Are there any other chefs particularly that have inspired you?
It is the passion for what I do that inspires me but if I had to name one person in particular it would be my mother.

What’s your favorite dish on the current menu?
The lamb shank; it´s a dish that contains lots of flavours, all beautifully balanced, and the technique we use creates a very soft meat. It comes with a sauce, which is fresh and uniquely flavoured.

And what drink would you wash it down with?
This dish would go very well with a cabernet sauvignon, Zuccardi Q (Argentinian wine). This line of wines is characterised by a fatty nuance that wraps the bobbin with well-balanced tannin shavings, and is a perfect combination of red fruits, pepper and wood.

Finally, if you could eat at any restaurant in the world, where would it be and why?
I don’t think I could choose a restaurant, but I would eat anywhere in Peru! The creativity and the diversity of food ensure Peru has an incredible variety of dishes, unlike anywhere else in the world. The creativity, advance in our cooking techniques, coupled with the assortment of dishes, put us in a privileged position.

Photo credit: Paul Winch-Furness

Guest Blogger: Martin Morales – Pisco Sour Day

To celebrate Pisco Sour Day on February 2nd, we invited Martin Morales as our guest blogger for the week. Martin is founder of London Peruvian restaurant Ceviche. In 2010 Peruvian cuisine was almost unknown in the UK but now, its become the foodie craze of the past year, and Ceviche is one of the go-to destinations for authentic Peruvian food in London.



Founder of Ceviche Martin Morales

Martin Morales – Guest Blogger 

After a month of only hearing about sobriety and non-alcoholic cocktails, there is no better way to start February then by celebrating Pisco Sour Day on February 2nd. The Pisco Sour is Peru’s national cocktail and Ceviche’s favourite. It’s a cocktail of Pisco Quebranta, lime, sugar syrup, egg white and Amargo Chuncho bitters. Created in Lima in the early 1900s, it is the perfect aperitif and also goes brilliantly  with our delicious ceviches and anticuchos.

The pisco sour is uplifting, refreshing and a real pick me up that’s why many are saying that its set to take over mojitos. I think its even better. Tastier, edgier, more refreshing and healthier with its higher vitamin c content. And now for a revelation…at Ceviche the Pisco Sour outsells any other cocktail by 10 to 1. We try so hard creating new cocktails, with new fruits, new ingredients. We try infusing Pisco with exotic herbs, unusual or delicious fruits and crazy roots, but nada. Miguel, our Head Barman and I tear our hair out trying to make great drinks with pisco. So much so that he has lost all his hair now. Because the pisco sour always wins.

Photo credit: Paul Winch-Furness

This has been happening all over the world for decades and decades. Millions of mixologists and bartenders have tried to beat the recipe, create something new or pimp it up. But to no avail. Does egg-white put some people off….naaaa. 1 in 100. People love it. We create new cocktails every week and although our customers love these, the pisco sour just smashes through all of them. Some creations are just perfect. That is why they last 100 years.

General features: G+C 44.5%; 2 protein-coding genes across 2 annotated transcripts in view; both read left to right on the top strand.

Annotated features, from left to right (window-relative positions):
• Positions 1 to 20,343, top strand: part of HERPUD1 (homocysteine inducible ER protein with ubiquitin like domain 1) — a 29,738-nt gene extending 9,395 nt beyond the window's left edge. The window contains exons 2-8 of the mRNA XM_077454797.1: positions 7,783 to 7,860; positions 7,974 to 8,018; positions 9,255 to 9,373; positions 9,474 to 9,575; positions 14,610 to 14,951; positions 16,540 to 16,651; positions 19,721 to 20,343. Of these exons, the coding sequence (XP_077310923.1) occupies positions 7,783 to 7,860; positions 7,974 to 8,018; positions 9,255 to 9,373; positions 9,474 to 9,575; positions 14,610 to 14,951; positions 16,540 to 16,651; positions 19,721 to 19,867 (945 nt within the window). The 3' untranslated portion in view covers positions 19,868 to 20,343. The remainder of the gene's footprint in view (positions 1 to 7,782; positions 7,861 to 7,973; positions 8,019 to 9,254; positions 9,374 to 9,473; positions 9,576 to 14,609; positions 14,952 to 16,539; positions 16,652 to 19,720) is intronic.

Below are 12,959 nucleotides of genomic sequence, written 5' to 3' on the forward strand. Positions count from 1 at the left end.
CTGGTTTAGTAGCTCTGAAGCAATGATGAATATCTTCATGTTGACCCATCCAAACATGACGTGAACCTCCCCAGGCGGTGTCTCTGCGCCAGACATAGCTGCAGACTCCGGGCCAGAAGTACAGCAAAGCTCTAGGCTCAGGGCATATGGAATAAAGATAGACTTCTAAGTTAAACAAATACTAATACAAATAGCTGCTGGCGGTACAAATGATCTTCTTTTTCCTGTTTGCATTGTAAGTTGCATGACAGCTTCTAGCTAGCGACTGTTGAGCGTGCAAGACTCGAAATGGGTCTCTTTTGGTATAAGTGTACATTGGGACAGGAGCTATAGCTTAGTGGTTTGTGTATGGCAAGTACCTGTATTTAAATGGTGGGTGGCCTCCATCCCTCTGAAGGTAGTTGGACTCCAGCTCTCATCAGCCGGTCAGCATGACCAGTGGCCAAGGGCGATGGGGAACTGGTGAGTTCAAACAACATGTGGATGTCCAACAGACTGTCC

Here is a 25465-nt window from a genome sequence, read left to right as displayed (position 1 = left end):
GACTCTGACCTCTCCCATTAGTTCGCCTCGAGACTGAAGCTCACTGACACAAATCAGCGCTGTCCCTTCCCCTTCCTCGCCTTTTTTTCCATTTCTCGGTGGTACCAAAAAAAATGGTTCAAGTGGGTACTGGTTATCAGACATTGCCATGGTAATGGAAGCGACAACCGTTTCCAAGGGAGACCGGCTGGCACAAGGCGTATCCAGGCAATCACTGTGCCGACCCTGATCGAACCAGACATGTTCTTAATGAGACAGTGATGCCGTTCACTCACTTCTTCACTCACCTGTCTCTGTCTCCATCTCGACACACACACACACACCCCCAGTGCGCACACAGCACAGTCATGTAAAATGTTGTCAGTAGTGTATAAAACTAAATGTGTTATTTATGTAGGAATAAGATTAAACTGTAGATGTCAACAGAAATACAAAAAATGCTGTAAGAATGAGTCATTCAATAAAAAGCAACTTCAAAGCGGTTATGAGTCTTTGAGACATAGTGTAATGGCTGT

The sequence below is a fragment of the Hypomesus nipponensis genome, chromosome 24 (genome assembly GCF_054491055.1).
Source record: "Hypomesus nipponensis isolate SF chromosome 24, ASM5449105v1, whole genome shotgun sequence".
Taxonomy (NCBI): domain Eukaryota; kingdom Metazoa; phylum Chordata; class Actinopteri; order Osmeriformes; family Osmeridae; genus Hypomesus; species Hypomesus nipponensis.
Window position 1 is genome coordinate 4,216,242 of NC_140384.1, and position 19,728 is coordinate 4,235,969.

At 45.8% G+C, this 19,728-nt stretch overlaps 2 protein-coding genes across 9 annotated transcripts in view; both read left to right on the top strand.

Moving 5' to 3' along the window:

Photo credit: Paul Winch-Furness

I’m a self confessed Pisco Sour obsessive and although its our national drink its actually got international roots. An American entrepreneur named Victor V. Morris first created the Pisco Sour in the late 1910’s as a local alternative to the then fashionable Whisky Sour. He was the owner of Morris’ Bar, located in the heart of central Lima, which was almost exclusively frequented by English-speaking customers and travellers, who started spreading stories around the world of this new, refreshing cocktail that could quench your thirst without impairing your taste buds.

Ava Gardner, John Wayne, Ernest Hemingway and Orson Welles became huge fans of the drink. It was rumoured at the time that Ernest Hemingway held the record for the most amount of Pisco Sours drank in one sitting. I think he probably held many records like that!

But the drink wouldn’t have been so popular if it hadn’t had the right ingredients to begin with. Lime has always been a staple of Peruvian cuisine, while Pisco Quebranta (a ‘pure’, single-grape variety of Pisco) suited cocktails perfectly. American by design, Peruvian by nature, Pisco Sour is the happiest of coincidences in cocktail history.  Morris’ Bar closed its doors shortly before the death of its owner, but soon enough established hotels such as Bolivar, Crillón and Maury took the recipe and perfected it by adding angostura bitters and egg white. Luckily for us, the bars of these hotels are still open and continue to offer some of the best Pisco Sours in Lima today.

Photo credit: Paul Winch-Furness

Apart from of course Ceviche in London, some of my favourite places in Lima to have pisco sour are El Pisquerito, Bravorestobar, Bar Ingles del Hotel Country Club, Hotel Bolivar, Huaringas, Rosa Nautica, Capitan Melendez, Calesa, Amor Amar and Club Nacional.

In Peru there will be a ton of activities. Provinces and cities will have competitions like who can make the biggest pisco sour in the world and who can make the best one, there will be Pisco Sour Festivals and there are competitions for who can make the tastiest things inspired by pisco sour such as cakes, ice cream, desserts and shakes.

How did you celebrate Pisco Sour Day?

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In the spotlight: Gastón Acurio’s Restaurant Empire

https://www.youtube.com/watch?v=A_zivCsaTS4